Trucking School Owner Sentenced to 4 Years in Federal Prison for Fraudulently Obtaining $4.1 Million in Veterans’ Education Benefits
LOS ANGELES – The owner of a San Fernando Valley trucking school was sentenced today to 48 months for leading a sophisticated scheme to defraud the United States Department of Veterans Affairs out of more than $4 million in education benefits involving over 100 veterans who did not attend classes.
Emmit Marshall, 53, of Woodland Hills, was sentenced by United States District Judge Stephen V. Wilson, who also ordered him to pay $4.1 million in restitution. Marshall pleaded guilty in July 2019 to five counts of wire fraud.
At the hearing, Judge Wilson stated that this “was a very serious fraud on the government,” which involved “calculated, criminal acts that cannot be condoned.”
Marshall is the owner and president of the Chatsworth-based Alliance School of Trucking (AST). Marshall and a co-defendant, AST Vice President Robert Waggoner, 57, of Canyon Country, recruited eligible veterans to take trucking classes paid under the Post-9/11 GI Bill. AST was certified to offer classes under the Post-9/11 GI Bill, including a 160-hour Tractor Trailer & Safety class and a 600-hour Select Driver Development Program.
Under the Post-9/11 GI Bill, the VA paid tuition and fees directly to the school at which veterans were enrolled. The VA also paid a housing allowance to veterans enrolled full-time in an approved program, and, in some cases, the VA paid for books and supplies for veterans’ benefit.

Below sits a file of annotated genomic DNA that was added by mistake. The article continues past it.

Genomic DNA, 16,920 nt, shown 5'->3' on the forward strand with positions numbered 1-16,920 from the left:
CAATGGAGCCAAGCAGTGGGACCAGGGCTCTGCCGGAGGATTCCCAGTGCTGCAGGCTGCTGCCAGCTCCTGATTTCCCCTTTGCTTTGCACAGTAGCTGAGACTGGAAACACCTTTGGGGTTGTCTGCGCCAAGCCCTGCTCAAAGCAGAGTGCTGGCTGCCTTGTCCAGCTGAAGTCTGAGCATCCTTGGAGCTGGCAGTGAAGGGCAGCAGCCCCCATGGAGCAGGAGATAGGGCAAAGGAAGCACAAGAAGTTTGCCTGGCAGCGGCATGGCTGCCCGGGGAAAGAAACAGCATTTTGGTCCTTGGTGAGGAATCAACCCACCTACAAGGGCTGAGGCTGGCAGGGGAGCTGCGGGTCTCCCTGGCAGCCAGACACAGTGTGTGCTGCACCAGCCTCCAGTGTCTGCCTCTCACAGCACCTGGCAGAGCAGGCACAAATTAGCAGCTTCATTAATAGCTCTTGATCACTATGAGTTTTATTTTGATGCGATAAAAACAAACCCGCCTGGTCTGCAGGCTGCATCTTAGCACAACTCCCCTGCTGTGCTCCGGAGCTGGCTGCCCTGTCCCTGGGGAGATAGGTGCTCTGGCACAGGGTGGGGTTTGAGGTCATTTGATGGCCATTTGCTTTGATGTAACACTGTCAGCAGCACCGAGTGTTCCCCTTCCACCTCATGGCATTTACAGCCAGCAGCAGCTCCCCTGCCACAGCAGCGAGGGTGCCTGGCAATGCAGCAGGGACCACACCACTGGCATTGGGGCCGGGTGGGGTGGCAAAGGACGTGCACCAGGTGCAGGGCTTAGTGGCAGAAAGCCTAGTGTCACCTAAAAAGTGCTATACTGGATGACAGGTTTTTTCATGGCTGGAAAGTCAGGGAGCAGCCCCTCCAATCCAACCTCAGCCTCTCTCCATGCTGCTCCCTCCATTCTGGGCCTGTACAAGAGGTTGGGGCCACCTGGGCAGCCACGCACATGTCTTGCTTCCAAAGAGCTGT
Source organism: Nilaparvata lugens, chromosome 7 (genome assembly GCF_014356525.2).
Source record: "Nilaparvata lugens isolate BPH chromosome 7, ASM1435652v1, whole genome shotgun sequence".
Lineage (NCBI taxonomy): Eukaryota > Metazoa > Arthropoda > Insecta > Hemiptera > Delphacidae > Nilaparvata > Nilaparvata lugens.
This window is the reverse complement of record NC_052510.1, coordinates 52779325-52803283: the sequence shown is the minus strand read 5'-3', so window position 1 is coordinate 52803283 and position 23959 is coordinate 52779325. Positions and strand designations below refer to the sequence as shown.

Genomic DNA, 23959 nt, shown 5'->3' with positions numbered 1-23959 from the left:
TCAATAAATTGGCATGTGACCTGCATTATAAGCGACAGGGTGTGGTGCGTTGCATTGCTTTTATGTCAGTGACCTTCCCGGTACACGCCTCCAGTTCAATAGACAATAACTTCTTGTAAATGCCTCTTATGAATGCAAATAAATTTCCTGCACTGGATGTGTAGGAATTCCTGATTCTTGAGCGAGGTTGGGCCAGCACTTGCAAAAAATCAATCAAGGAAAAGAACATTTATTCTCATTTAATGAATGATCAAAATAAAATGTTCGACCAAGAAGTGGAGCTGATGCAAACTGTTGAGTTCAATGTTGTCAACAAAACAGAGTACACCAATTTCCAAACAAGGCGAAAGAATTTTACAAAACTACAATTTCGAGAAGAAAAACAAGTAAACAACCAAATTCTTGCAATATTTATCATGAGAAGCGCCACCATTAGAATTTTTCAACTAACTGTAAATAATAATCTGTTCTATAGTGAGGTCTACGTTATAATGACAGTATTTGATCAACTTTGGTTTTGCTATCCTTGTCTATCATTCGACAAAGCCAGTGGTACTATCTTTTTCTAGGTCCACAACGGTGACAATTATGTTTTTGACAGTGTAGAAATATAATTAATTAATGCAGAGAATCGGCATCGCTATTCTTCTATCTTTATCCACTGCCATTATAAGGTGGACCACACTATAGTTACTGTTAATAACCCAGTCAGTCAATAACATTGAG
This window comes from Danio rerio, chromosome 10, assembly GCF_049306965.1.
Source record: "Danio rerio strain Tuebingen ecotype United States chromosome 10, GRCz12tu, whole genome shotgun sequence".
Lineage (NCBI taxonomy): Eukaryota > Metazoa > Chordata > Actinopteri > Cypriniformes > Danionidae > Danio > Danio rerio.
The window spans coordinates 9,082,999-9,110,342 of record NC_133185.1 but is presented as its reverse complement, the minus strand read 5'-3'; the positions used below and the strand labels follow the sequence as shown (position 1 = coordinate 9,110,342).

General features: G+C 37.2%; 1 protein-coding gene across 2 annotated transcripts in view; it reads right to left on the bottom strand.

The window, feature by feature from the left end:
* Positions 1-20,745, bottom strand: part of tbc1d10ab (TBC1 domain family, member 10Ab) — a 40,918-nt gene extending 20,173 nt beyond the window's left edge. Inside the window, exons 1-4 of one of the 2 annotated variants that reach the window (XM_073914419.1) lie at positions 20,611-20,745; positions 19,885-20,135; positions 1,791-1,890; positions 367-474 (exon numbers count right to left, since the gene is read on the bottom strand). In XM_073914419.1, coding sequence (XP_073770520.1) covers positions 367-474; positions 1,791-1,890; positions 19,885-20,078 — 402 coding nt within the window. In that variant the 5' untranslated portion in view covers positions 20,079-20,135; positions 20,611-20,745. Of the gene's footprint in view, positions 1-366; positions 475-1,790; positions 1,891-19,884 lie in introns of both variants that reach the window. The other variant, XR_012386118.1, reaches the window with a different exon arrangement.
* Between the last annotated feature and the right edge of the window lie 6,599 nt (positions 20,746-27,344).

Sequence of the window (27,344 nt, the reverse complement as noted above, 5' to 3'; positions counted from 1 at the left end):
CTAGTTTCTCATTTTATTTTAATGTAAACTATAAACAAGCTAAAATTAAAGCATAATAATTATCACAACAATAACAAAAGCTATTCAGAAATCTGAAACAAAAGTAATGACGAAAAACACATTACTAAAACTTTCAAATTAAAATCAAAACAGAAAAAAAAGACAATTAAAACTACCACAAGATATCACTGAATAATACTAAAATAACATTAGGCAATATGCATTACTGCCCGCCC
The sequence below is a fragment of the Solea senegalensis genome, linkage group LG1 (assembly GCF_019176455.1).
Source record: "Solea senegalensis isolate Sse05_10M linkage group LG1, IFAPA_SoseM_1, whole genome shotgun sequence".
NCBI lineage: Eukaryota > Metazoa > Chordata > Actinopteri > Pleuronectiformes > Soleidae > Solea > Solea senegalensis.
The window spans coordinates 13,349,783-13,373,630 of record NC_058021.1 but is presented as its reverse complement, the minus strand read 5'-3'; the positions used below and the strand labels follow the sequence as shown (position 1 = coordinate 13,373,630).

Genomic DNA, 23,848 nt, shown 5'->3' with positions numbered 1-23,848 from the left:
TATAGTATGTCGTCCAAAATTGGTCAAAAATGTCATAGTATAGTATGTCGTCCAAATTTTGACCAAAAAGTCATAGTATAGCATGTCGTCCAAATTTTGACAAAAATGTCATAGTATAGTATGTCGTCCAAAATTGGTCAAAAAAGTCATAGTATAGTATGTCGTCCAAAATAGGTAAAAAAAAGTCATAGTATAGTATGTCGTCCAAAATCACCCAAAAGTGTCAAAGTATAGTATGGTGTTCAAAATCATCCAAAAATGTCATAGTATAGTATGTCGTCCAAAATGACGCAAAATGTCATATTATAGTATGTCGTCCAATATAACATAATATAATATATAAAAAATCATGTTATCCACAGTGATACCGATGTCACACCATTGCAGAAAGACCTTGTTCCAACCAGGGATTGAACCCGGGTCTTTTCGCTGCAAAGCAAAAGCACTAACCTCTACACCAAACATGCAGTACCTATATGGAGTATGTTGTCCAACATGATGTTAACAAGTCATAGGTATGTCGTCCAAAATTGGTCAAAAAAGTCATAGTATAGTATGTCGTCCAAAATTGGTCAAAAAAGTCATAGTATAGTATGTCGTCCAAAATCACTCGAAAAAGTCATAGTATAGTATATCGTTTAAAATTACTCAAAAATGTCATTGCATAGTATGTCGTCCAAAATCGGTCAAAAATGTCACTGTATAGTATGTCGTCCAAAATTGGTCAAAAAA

From July 2011 to April 2015, Marshall and Waggoner convinced more than 100 veterans to participate by telling them they were entitled to VA education benefits, even if they did not attend classes. Despite not taking classes, the veterans who agreed to join the scheme accepted education benefits for housing while AST collected the benefits for tuition, resulting in a total loss to the VA of at least $4.1 million.
In addition, Marshall resorted to occasionally using veterans’ personal information to sign them up for benefits, forging signatures, sometimes without the veterans’ permission. Finally, in an attempt to obfuscate the overall scheme and the forgeries of student enrollment paperwork, Marshall directed the veteran-students to lie to VA investigators and ordered the destruction of AST paperwork by co-schemers.
“[Marshall] profited most from this conduct, pocketing nearly $1 million himself, which he used for jewelry, a cruise, a trip to Hawaii, property taxes on his Woodland Hills residence, purchase of a Ford F-150 and purchase of semi-tractor trailers for a new business,” prosecutors wrote in their sentencing memorandum.
Waggoner pleaded guilty on February 24 to five counts of wire fraud. His sentencing hearing is scheduled for March 15, 2021, at which time he will face a statutory maximum sentence of 100 years in federal prison.
This matter was investigated by the U.S. Department of Veterans Affairs Office of Inspector General, the U.S. Department of Justice Office of the Inspector General, and the FBI.
This case was prosecuted by Assistant United States Attorney Kimberly D. Jaimez of the Major Frauds Section.